This is not normally a consideration for architectural applications but there are projects where the choice of glass is important to either let signals through the glass or to prevent them. An example of an installation where the transmission is required to be high is the building of an envelope protecting a transmitter. An example of the opposite is where sensitive data is held in a building and there is a concern for electronic eavesdropping.
With architectural glass the opportunity to vary the thickness away from the standard product qualities is very limited. The thickness and tolerance of glass is determined within BS EN 572. Float glass depending on its thickness can have an attenuating effect on a narrow frequency band and if this is critical for the location advice should be sought to ensure the chosen glass thickness does not coincide with the required transmission.
For most installations using insulating glass units at least one of the panes has a coating to control thermal losses or to provide solar control. The coatings tend to be conductive and also affect radio wave transmission. The coatings are varied in their chemical composition and depending on the construction there can be a capacitance effect. These effects can be harnessed to stop electromagnetic signals penetrating the building through the glass. A basic common product used in buildings of all sorts is Pilkington K Glass™ .
Pilkington K Glass™ and radio waves
Pilkington K Glass™ is float glass with a low emissivity coating applied to one surface. The product is designed to be used in insulating glass units to achieve substantially better performance than ordinary insulating units by reflecting long wave electromagnetic radiation (I.e. heat radiated by objects in a room at ordinary temperatures), back into the room.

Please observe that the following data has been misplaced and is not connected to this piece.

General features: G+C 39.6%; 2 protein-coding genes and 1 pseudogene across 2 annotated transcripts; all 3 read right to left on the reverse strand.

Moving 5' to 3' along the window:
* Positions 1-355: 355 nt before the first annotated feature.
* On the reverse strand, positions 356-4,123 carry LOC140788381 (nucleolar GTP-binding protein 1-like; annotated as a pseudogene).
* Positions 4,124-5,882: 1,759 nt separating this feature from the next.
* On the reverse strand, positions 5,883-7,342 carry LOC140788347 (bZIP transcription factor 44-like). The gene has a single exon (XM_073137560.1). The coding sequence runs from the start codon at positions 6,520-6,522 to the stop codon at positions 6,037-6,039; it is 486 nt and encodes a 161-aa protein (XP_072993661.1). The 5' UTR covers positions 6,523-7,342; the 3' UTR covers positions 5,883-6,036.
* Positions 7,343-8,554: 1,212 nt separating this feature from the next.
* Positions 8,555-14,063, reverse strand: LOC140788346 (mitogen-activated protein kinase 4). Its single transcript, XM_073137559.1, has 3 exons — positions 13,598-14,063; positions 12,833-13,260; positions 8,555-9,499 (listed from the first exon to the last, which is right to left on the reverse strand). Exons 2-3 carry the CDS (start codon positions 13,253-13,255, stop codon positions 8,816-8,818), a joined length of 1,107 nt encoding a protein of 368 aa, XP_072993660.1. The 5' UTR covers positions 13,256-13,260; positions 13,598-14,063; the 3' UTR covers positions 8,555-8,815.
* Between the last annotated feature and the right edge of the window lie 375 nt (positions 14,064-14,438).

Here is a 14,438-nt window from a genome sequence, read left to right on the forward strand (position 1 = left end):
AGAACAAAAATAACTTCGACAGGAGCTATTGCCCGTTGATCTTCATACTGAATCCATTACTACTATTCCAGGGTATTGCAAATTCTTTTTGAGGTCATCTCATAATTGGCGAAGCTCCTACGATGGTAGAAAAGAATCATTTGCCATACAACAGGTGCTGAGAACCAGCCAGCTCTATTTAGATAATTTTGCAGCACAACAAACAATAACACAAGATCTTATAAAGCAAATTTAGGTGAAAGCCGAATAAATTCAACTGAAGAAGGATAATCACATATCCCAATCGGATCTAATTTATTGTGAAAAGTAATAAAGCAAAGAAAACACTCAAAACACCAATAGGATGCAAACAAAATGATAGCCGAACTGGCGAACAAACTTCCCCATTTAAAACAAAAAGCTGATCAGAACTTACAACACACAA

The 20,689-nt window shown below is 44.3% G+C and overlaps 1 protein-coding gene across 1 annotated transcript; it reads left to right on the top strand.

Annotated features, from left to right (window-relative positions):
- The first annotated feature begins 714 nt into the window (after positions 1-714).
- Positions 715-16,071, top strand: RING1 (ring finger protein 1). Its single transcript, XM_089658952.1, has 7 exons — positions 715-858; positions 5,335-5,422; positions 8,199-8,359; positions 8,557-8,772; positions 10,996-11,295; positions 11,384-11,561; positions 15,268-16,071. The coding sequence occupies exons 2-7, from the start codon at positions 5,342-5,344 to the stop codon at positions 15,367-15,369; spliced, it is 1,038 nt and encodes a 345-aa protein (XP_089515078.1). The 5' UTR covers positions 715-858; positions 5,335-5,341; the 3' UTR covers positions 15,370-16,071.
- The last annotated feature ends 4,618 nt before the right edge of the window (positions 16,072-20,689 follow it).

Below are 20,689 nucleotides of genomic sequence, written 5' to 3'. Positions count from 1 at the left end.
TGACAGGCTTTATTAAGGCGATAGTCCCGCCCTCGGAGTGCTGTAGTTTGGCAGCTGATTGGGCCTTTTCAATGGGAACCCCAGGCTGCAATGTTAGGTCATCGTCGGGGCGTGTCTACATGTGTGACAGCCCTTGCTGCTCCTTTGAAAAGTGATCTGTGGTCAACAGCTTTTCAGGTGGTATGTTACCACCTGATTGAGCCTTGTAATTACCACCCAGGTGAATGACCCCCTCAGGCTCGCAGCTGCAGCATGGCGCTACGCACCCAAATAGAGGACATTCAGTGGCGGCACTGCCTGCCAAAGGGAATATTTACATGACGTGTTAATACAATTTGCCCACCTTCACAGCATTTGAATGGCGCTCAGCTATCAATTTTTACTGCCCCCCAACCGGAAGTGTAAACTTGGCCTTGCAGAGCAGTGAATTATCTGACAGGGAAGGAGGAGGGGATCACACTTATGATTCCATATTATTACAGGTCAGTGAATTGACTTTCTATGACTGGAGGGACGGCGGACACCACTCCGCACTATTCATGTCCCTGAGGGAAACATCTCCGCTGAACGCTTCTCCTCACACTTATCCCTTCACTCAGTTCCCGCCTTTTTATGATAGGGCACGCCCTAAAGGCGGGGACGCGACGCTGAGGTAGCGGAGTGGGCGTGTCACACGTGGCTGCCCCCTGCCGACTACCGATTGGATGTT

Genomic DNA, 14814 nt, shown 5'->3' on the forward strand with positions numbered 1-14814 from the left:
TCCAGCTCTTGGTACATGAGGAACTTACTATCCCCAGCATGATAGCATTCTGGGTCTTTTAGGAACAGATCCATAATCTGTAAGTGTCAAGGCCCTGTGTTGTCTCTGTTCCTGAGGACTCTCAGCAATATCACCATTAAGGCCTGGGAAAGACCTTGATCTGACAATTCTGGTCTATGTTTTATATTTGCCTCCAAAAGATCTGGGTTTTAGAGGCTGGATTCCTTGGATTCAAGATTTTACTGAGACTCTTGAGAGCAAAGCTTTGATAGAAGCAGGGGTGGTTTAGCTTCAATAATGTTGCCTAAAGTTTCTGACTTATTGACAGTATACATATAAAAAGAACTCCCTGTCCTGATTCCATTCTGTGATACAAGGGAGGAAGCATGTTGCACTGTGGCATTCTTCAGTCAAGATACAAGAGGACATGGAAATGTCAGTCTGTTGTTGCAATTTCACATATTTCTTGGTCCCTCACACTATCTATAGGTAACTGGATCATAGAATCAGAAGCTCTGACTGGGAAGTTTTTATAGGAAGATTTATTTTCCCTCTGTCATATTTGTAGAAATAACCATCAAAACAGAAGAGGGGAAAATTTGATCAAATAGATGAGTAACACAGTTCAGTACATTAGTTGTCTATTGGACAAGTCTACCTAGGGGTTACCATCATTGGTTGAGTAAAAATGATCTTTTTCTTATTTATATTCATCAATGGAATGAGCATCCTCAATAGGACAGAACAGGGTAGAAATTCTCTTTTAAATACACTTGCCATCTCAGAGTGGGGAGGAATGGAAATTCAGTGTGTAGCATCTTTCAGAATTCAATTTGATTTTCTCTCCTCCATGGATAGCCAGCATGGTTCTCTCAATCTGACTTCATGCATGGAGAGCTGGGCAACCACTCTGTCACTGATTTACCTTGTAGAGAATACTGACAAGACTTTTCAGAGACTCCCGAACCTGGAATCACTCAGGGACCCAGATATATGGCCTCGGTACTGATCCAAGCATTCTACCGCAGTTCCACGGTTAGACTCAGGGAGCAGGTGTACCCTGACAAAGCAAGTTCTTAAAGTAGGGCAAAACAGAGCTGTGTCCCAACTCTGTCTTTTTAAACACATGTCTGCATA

The type of coating which performs this task is normally an electrical conductor, and the Pilkington K Glass™ coating is no exception. In addition to operating as a good heat reflector, low emissivity coatings also tend to reflect parts of the electromagnetic spectrum used for radio transmissions, particularly those in the VHF and UHF bands.
If Pilkington K Glass™ insulating units are glazed into a structure which contains large quantities of electrically conducting material, for example a steel frame building with metal sheet formers for concrete floors or to a lesser extent, reinforced concrete frame buildings, the overall effect can be to reduce considerably the penetration of radio waves into and out of the building. This, effect may interfere with the transmission of radio signals, although not to an extent which would be regarded as electromagnetic security.
Normally there would be other, non-vision, areas of the cladding which would be transparent to radio waves, but if aluminium or steel cladding or over cladding is installed, the overall effect on radio transmission may be considerable.
Multiple Pilkington K Glass™ coatings in a single glass or insulating unit can be used to effectively prevent the passage of radio waves when the building or rooms are deliberately designed as a Faraday, Cage (all surfaces conductive and electrically connected). The use of two panes of Pilkington K Glass™ for the deliberate control of signals relies on other factors within the building to ensure that the system works as a whole. Please seek further advice if this is a requirement.